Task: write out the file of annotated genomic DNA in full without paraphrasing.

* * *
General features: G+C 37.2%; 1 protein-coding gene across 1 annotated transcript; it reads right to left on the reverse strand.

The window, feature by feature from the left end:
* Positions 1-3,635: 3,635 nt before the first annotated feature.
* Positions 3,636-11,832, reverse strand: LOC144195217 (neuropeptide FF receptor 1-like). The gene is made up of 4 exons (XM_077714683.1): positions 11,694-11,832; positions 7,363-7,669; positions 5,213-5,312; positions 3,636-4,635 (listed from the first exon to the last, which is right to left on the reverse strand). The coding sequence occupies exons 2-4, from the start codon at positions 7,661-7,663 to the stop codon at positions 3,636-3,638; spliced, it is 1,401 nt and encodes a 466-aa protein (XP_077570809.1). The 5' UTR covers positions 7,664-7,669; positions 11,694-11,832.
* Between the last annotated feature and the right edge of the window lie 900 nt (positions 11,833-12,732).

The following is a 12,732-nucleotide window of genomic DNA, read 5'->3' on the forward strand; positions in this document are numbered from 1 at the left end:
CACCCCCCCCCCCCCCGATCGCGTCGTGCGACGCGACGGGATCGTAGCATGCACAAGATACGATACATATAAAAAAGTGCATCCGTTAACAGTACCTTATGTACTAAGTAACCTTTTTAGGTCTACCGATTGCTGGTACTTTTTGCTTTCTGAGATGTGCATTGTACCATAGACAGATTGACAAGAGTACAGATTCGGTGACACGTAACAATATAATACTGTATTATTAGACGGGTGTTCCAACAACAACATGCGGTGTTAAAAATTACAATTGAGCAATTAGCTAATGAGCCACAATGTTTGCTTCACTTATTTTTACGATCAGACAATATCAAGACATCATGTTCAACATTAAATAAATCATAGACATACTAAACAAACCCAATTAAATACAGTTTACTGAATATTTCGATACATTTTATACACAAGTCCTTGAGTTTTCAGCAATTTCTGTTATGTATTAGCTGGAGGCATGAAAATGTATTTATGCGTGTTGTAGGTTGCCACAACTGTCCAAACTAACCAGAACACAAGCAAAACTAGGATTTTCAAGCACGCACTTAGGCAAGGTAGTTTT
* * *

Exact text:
General features: G+C 37.2%; 1 protein-coding gene across 1 annotated transcript; it reads right to left on the reverse strand.

The window, feature by feature from the left end:
* Positions 1-3,635: 3,635 nt before the first annotated feature.
* Positions 3,636-11,832, reverse strand: LOC144195217 (neuropeptide FF receptor 1-like). The gene is made up of 4 exons (XM_077714683.1): positions 11,694-11,832; positions 7,363-7,669; positions 5,213-5,312; positions 3,636-4,635 (listed from the first exon to the last, which is right to left on the reverse strand). The coding sequence occupies exons 2-4, from the start codon at positions 7,661-7,663 to the stop codon at positions 3,636-3,638; spliced, it is 1,401 nt and encodes a 466-aa protein (XP_077570809.1). The 5' UTR covers positions 7,664-7,669; positions 11,694-11,832.
* Between the last annotated feature and the right edge of the window lie 900 nt (positions 11,833-12,732).

The following is a 12,732-nucleotide window of genomic DNA, read 5'->3' on the forward strand; positions in this document are numbered from 1 at the left end:
CACCCCCCCCCCCCCCGATCGCGTCGTGCGACGCGACGGGATCGTAGCATGCACAAGATACGATACATATAAAAAAGTGCATCCGTTAACAGTACCTTATGTACTAAGTAACCTTTTTAGGTCTACCGATTGCTGGTACTTTTTGCTTTCTGAGATGTGCATTGTACCATAGACAGATTGACAAGAGTACAGATTCGGTGACACGTAACAATATAATACTGTATTATTAGACGGGTGTTCCAACAACAACATGCGGTGTTAAAAATTACAATTGAGCAATTAGCTAATGAGCCACAATGTTTGCTTCACTTATTTTTACGATCAGACAATATCAAGACATCATGTTCAACATTAAATAAATCATAGACATACTAAACAAACCCAATTAAATACAGTTTACTGAATATTTCGATACATTTTATACACAAGTCCTTGAGTTTTCAGCAATTTCTGTTATGTATTAGCTGGAGGCATGAAAATGTATTTATGCGTGTTGTAGGTTGCCACAACTGTCCAAACTAACCAGAACACAAGCAAAACTAGGATTTTCAAGCACGCACTTAGGCAAGGTAGTTTT